" A pretty decent swashbuckling adventure. "

  • 4 out of 54 out of 54 out of 54 out of 54 out of 5 Brian | 11/13/2012

    " Loved it. I will definitely be reading more H. Rider Haggard! I've now read all of the stories that include the characters in "The League of Extraordinary Gentleman" except for Captain Nemo. ;-) "

  • 2 out of 52 out of 52 out of 52 out of 52 out of 5 Dylan | 7/17/2012

    " I found bits of it slightly racist, but what should I expect from someone who romanticized the British Empire? It was still a pretty good adventure story, but I didn't really enjoy it. "

  • 4 out of 54 out of 54 out of 54 out of 54 out of 5 John Cook | 3/31/2012

    " Haggard's writing is descriptive without being tedious. The characters are relatable and fun. The hero, Alan Quatermain, is not a young man. He's in his sixties, but he is rough and ready for a good elephant hunt, or to lead an expedition across the desert. This is an adventure worth a read. "

  • 4 out of 54 out of 54 out of 54 out of 54 out of 5 Aisha | 6/25/2011

    " I felt the book was slow to start, it was not until they became "people of the stars" that I laughed out loud and found myself immersed in the book. The pace was good from then on. A fun little adventure book from that era. I recommend. "

  • 5 out of 55 out of 55 out of 55 out of 55 out of 5 AF | 2/14/2011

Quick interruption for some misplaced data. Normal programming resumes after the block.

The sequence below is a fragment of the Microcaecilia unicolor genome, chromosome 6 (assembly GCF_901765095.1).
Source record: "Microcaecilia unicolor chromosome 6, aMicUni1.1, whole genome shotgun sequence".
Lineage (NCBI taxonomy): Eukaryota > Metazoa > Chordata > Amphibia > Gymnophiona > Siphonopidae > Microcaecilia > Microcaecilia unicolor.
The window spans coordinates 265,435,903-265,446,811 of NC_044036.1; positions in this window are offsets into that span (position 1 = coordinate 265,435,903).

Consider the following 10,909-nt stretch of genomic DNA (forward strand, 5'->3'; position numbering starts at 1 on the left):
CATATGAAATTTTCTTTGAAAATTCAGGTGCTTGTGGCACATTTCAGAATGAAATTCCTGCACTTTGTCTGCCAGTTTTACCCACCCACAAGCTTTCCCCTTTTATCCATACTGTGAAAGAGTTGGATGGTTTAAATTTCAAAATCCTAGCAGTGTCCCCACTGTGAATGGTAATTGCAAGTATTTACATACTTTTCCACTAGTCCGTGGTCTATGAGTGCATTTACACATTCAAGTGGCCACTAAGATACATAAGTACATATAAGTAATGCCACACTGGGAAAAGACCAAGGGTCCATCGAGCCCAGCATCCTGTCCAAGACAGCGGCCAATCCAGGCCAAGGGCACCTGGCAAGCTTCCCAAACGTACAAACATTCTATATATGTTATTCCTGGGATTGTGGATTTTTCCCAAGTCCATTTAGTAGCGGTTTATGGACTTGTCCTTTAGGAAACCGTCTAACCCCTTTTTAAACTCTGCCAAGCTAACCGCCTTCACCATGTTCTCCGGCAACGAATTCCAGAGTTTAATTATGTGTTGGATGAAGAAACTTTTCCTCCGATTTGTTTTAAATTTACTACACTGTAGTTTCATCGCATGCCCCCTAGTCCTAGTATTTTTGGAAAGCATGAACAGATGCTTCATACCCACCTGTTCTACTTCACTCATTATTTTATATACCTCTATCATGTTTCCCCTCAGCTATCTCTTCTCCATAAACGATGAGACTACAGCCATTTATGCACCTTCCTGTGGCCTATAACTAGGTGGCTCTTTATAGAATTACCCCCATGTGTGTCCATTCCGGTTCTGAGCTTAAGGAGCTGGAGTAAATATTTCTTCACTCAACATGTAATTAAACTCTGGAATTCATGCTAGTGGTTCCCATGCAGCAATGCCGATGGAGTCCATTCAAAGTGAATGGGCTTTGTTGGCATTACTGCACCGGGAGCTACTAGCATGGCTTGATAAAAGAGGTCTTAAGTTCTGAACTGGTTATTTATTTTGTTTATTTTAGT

" A little slow to start, but excellent overall. "

  • 4 out of 54 out of 54 out of 54 out of 54 out of 5 Rachael | 9/9/2010

    " Really good book! It took me a while to really get into it, but once the travellers came upon Kukuanaland, the adventure truly started! All of the characters are perfectly developed and likable while the descriptions of setting and action are incredible. It's definitely something I would read again. "

  • 4 out of 54 out of 54 out of 54 out of 54 out of 5 Matt | 4/15/2010

    " One of the very best Victorian/Adventure novels I've read to date. Very easy to read. All sorts of racist/sexist stuff to cringe at and make fun of. Honestly, is there anything that Sir Henry can't do? "

  • 4 out of 54 out of 54 out of 54 out of 54 out of 5 Marlene | 5/20/2009

    " Be careful, this book will take you away...adventure by adventure by adventure... "

  • 3 out of 53 out of 53 out of 53 out of 53 out of 5 Donna | 7/30/2008

    " Fascinating look at the origins of the adventure novel. Without Haggard there would be no Indiana Jones or other such adventure heroes. A fun, strange read. "

  • 4 out of 54 out of 54 out of 54 out of 54 out of 5 Plangji | 9/3/2007

    " such a nice book to read. "

  • 3 out of 53 out of 53 out of 53 out of 53 out of 5 Chris | 4/26/2007

    " Definitely books from a different generation. She was an interesting tale of mysterious jungle adventure... Quatermain's tales seemed from an error of bloody machoism that were tough to stomach. "